The Germans do a lot of things well. Cars, beer, extremely long operas – there’s no doubt Deutschland has a claim to some bragging rights in all these fields. You can add to this list men’s razors. German blade makers are among the best in the world, and two of the biggest names are Merkur and Muhle.
Both Merkur and Muhle are pioneers in the wet shaving game. While the Merkur brand has a good 40 years on Muhle, it’s hard to say that extra time gives them a significant edge. In a showdown of Merkur vs. Muhle, we favor Muhle for the sheer volume and variety of their selection.
To be sure, a high-quality shave kit is not an investment to take lightly. They can be pricy and hard to maintain. We’re going to dig deep and illuminate the pros and cons of these two iconic brands.
The Power of German Engineering
Remember way back in 2015, when the razor startup Harry’s began advertising on every podcast under the sun? Among the first things they mentioned was that the company owned a hundred-year-old blade factory in Germany.
That story was true, incidentally. The American company did purchase the Feintechnik blade factory in Thuringia, Germany. Harry’s blades are perfectly fine, but it appears the real value of this acquisition was the marketing claim.
What is it about German blades that holds such an appeal?
In total, the German people are known – rightly or wrongly – for efficiency and industry. They also have a reputation for making darn good blades.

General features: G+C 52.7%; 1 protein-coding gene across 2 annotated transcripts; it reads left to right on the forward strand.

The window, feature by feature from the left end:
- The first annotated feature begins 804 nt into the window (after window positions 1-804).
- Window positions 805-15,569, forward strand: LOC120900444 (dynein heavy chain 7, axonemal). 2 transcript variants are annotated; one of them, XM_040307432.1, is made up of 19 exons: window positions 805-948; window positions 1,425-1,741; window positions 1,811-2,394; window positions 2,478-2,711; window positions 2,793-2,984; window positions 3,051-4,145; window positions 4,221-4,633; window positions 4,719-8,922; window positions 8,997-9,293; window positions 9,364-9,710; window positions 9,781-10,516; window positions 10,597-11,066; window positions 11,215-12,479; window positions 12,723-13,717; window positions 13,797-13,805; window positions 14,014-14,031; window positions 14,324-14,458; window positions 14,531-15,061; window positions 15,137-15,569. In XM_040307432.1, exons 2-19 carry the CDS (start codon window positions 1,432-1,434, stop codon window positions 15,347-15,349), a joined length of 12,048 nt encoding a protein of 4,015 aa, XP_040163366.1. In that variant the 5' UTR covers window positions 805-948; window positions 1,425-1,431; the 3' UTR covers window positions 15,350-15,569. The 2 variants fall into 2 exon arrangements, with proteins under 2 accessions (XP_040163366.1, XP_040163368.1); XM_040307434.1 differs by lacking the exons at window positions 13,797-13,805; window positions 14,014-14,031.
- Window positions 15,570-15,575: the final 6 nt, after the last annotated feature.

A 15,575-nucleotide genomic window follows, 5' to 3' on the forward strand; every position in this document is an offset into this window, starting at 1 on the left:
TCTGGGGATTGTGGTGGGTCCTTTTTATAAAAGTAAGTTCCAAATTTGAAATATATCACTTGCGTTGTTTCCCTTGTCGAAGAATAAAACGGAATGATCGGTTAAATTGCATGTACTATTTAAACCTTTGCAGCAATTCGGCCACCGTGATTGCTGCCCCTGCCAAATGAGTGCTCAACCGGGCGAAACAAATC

The city of Solingen, where Merkur originated, has a well-earned reputation for high-quality blade making. This tradition goes back centuries, to when sword-makers honed their craft. One of the reasons this region had such a productive forging scene is the prevalence of rivers. Their rushing streams provided natural hydropower to speed the forges where blades were cut.
The American sword seller Benjamin Arms notes that “in the 1960s Germany was responsible for 60% of the worldwide cutlery, and 70% of that was produced in Solingen.” Is it any wonder, then, that Germany became a haven for the wet shaving industry?
Blade-making culture in Germany went hand in hand with shaving culture. Germany has always been a nation that prizes both clean faces and shorn bodies.
The Resilience of Wet Shaving
Not so long ago, men flocked to electric razors as an easy, quick way to de-stubble their faces. While the shave was never especially close, electric shaving was easy. There were no shave soaps or brushes to worry about. A 1964 New York Times article noted that “among teen‐age boys who shave, 63 per cent use electric shavers.”
In mid-century America, the era of wet shaving seemed to be over. Guys apparently no longer had time to lather up and make two or more passes over their face. They needed to sell encyclopedias and eat gelatinated meat dishes!
The tide has shifted in the new century, however. Shaving brushes and safety razors are back! Market-share of electric razors is going down for the first time in decades.